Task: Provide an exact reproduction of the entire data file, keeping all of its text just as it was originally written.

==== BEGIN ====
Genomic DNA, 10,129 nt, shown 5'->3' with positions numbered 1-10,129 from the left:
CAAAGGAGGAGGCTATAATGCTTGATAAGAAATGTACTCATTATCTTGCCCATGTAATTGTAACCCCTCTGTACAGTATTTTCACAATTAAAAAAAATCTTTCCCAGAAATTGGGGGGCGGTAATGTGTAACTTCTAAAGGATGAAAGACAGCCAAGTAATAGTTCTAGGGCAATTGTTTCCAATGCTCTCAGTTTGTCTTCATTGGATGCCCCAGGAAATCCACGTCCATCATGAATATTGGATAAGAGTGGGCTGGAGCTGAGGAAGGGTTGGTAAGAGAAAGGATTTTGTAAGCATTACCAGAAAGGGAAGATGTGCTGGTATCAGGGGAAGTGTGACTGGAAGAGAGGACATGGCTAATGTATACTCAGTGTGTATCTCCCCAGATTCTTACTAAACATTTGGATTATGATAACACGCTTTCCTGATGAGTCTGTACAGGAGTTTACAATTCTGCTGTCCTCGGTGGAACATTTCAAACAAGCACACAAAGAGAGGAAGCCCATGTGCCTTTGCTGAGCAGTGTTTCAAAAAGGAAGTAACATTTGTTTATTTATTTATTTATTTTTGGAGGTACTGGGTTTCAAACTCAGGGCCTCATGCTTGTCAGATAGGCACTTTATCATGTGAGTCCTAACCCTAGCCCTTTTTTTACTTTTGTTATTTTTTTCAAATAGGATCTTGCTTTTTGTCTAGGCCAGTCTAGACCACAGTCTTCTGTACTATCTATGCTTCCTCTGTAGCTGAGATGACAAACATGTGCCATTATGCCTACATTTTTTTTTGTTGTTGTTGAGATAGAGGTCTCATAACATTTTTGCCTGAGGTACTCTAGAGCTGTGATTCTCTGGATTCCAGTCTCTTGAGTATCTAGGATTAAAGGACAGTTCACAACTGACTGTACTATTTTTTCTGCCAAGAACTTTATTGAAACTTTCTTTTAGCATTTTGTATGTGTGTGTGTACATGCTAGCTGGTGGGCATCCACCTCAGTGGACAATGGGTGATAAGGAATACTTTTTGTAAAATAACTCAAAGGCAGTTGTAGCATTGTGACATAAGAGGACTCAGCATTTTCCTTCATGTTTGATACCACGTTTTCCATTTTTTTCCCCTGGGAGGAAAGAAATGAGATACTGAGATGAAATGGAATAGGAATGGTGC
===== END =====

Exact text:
Genomic DNA, 10,129 nt, shown 5'->3' with positions numbered 1-10,129 from the left:
CAAAGGAGGAGGCTATAATGCTTGATAAGAAATGTACTCATTATCTTGCCCATGTAATTGTAACCCCTCTGTACAGTATTTTCACAATTAAAAAAAATCTTTCCCAGAAATTGGGGGGCGGTAATGTGTAACTTCTAAAGGATGAAAGACAGCCAAGTAATAGTTCTAGGGCAATTGTTTCCAATGCTCTCAGTTTGTCTTCATTGGATGCCCCAGGAAATCCACGTCCATCATGAATATTGGATAAGAGTGGGCTGGAGCTGAGGAAGGGTTGGTAAGAGAAAGGATTTTGTAAGCATTACCAGAAAGGGAAGATGTGCTGGTATCAGGGGAAGTGTGACTGGAAGAGAGGACATGGCTAATGTATACTCAGTGTGTATCTCCCCAGATTCTTACTAAACATTTGGATTATGATAACACGCTTTCCTGATGAGTCTGTACAGGAGTTTACAATTCTGCTGTCCTCGGTGGAACATTTCAAACAAGCACACAAAGAGAGGAAGCCCATGTGCCTTTGCTGAGCAGTGTTTCAAAAAGGAAGTAACATTTGTTTATTTATTTATTTATTTTTGGAGGTACTGGGTTTCAAACTCAGGGCCTCATGCTTGTCAGATAGGCACTTTATCATGTGAGTCCTAACCCTAGCCCTTTTTTTACTTTTGTTATTTTTTTCAAATAGGATCTTGCTTTTTGTCTAGGCCAGTCTAGACCACAGTCTTCTGTACTATCTATGCTTCCTCTGTAGCTGAGATGACAAACATGTGCCATTATGCCTACATTTTTTTTTGTTGTTGTTGAGATAGAGGTCTCATAACATTTTTGCCTGAGGTACTCTAGAGCTGTGATTCTCTGGATTCCAGTCTCTTGAGTATCTAGGATTAAAGGACAGTTCACAACTGACTGTACTATTTTTTCTGCCAAGAACTTTATTGAAACTTTCTTTTAGCATTTTGTATGTGTGTGTGTACATGCTAGCTGGTGGGCATCCACCTCAGTGGACAATGGGTGATAAGGAATACTTTTTGTAAAATAACTCAAAGGCAGTTGTAGCATTGTGACATAAGAGGACTCAGCATTTTCCTTCATGTTTGATACCACGTTTTCCATTTTTTTCCCCTGGGAGGAAAGAAATGAGATACTGAGATGAAATGGAATAGGAATGGTGC